Ben from Chicago, IL
Vic, does Ted Thompson adjust a player’s draft grade based on his estimate of other teams’ grades for that player?
You don’t change your grade but you must be aware of where the player fits in the big picture of the draft. That’s why teams try to mock the draft. They want to know where a prospect fits so they don’t take him higher than necessary. That’s why there’s so much stealth when it comes to draft information. You might think a guy has first-round talent, but why take him in the first round if you can get him in the second?
Rambo from Dayton, OH
If safety is such a big deal, why not just play flag football? There is always the risk of someone falling and hurting themselves, but you can’t make a travesty of the game, right?
You can’t let it die, either. Youth participation in football is declining. It’s a major issue. Why is it declining? It’s declining because mothers don’t want their sons to play a game that could result in a life-long head injury. That fear exists now as a result of the new concussion-awareness problems. The league is deeply involved in a “Play 60” campaign that’s intended to help popularize the game among young fans, and with their mothers, too. The game is changing. The game must change for it to grow.
Chester from Naples, FL
Vic, a sweater in Orlando? I left my sweaters in Wisconsin when I moved.
Florida is very proud of its air-conditioning.
Robb from Juneau, AK
Do I have this right? Part of Ted Thompson’s draft strategy, in particular collecting compensatory picks, may be why he lets some quality players leave in free agency, especially since losing players calculates into determining how many extra picks the teams gets.
You got it. The salary cap/free agency system is sheer genius. It is an amazing combination of concepts that massage each other to create a strategy for sound football management. If you use that combination efficiently and effectively, it’ll reward you. It’ll keep your roster young and affordable. You don’t have to be a genius. The system is the genius. Just execute the system. That’s what Ted Thompson does. He executes the system by maximizing its rewards. To do that, however, you have to be willing to let players leave, and you have to be confident in your ability to replace them.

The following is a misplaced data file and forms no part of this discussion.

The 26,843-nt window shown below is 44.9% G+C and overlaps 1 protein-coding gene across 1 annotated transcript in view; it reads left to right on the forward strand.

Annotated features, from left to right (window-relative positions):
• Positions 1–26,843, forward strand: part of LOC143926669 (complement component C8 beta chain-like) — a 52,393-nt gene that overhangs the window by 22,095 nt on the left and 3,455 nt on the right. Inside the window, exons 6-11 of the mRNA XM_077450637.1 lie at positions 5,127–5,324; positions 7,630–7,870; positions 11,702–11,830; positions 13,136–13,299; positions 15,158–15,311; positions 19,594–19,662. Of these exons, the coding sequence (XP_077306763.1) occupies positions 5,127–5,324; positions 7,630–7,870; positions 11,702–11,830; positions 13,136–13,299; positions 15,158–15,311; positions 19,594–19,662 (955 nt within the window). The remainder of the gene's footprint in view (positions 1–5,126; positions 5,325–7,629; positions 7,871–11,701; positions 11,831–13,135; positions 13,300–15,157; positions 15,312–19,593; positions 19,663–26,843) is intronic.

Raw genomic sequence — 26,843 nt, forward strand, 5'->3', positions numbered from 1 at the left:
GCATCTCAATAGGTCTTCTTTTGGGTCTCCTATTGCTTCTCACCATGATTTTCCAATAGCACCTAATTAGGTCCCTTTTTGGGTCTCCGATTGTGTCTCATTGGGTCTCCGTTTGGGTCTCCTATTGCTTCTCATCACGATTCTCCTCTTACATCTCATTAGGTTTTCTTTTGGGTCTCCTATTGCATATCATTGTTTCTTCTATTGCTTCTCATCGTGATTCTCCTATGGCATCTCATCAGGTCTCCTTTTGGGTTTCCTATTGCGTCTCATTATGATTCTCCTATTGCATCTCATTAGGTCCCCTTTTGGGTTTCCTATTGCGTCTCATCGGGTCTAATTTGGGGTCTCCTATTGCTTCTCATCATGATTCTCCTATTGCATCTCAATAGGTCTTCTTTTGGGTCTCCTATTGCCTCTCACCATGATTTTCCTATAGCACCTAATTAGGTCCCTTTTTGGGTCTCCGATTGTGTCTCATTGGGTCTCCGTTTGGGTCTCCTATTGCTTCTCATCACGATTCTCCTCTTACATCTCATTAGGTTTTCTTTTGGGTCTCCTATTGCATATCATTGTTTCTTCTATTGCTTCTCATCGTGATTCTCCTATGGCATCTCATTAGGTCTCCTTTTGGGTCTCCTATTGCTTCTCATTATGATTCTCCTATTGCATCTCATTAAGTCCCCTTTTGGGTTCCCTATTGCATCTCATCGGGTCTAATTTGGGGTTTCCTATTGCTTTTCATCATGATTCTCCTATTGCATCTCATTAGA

Scott from Lincoln City, OR
Vic, I really liked your explanation of why you are against the raising-the-uprights proposal, but you’ve also had some high praise for Belichick in the past. Doesn’t tampering with the opponent’s sideline communications system and displaying the wrong down on the scoreboard detract from him being considered one of the best coaches ever?
Yeah, it does. I wish those little things weren’t in his resume because I think he is an absolutely fantastic football coach. He’s a defensive genius; that’s for starters. He’s also the first coach to fully understand the new field position game, which is to say fewer punts and more fourth-down go-for-its. His ability to patch holes in his team with castoffs and marginal players might be the most impressive thing in his resume, and he does it every year. Bill Belichick might be the best pure coaching talent in the game since Vince Lombardi, but he lacks Lombardi-like reverence and esteem as a result of the dirty tricks and a body language that isn’t consistent with a man of his position and place. I can’t imagine hiring a better coach, but he’s a guy I probably wouldn’t hire because his style wouldn’t fit the image I’d want my team to project. Maybe he’s the embodiment of the modern-day coach. Maybe that’s the kind of guy it takes to win in today’s game. Maybe I’m stuck in the past. I’ve considered those possibilities.
Tom from Belgium, WI
|Roger Goodell |
Goodell is making too many changes. Now he wants a team in Europe. He should be fired. He’s an idiot. What do you think?
I think I hate the casual use of the word idiot. I think that’s the thing I dislike the most about the Internet. I think you should give strong consideration to being more respectful in how you speak of others. Otherwise, I think Roger Goodell is the most proactive commissioner in professional sports. He’s initiating real change, scary change, alarming change. He’s accepted the risk of being known as the man who ruined football, for the chance to be known as the man who saved the game. Which will it be? Time will tell.
Tyler from Cedar Falls, IA
What would you do if you were in Finley’s shoes?
Knowing what I know about neck fusions, after having lived with one for 15 years, I would retire.
Nick from White Bear Township, MN
Why do you think the Packers felt Peppers would be a better fit than Jared Allen?
I think the answer is obvious: The Packers believed Julius Peppers was a better acquisition for their needs. Why did they feel that way? I think one of the reasons is that Peppers allows Dom Capers a lot of creativity. I think Peppers offers the potential to be a better player in space. I see Peppers dropping into coverage; I don’t see Allen in that role. I think Peppers is going to resurrect the zone blitz for which Capers is famous. I think that in his many roles, Peppers is going to be fun to watch. Coach McCarthy gave us a preview on Tuesday of what we might see next fall.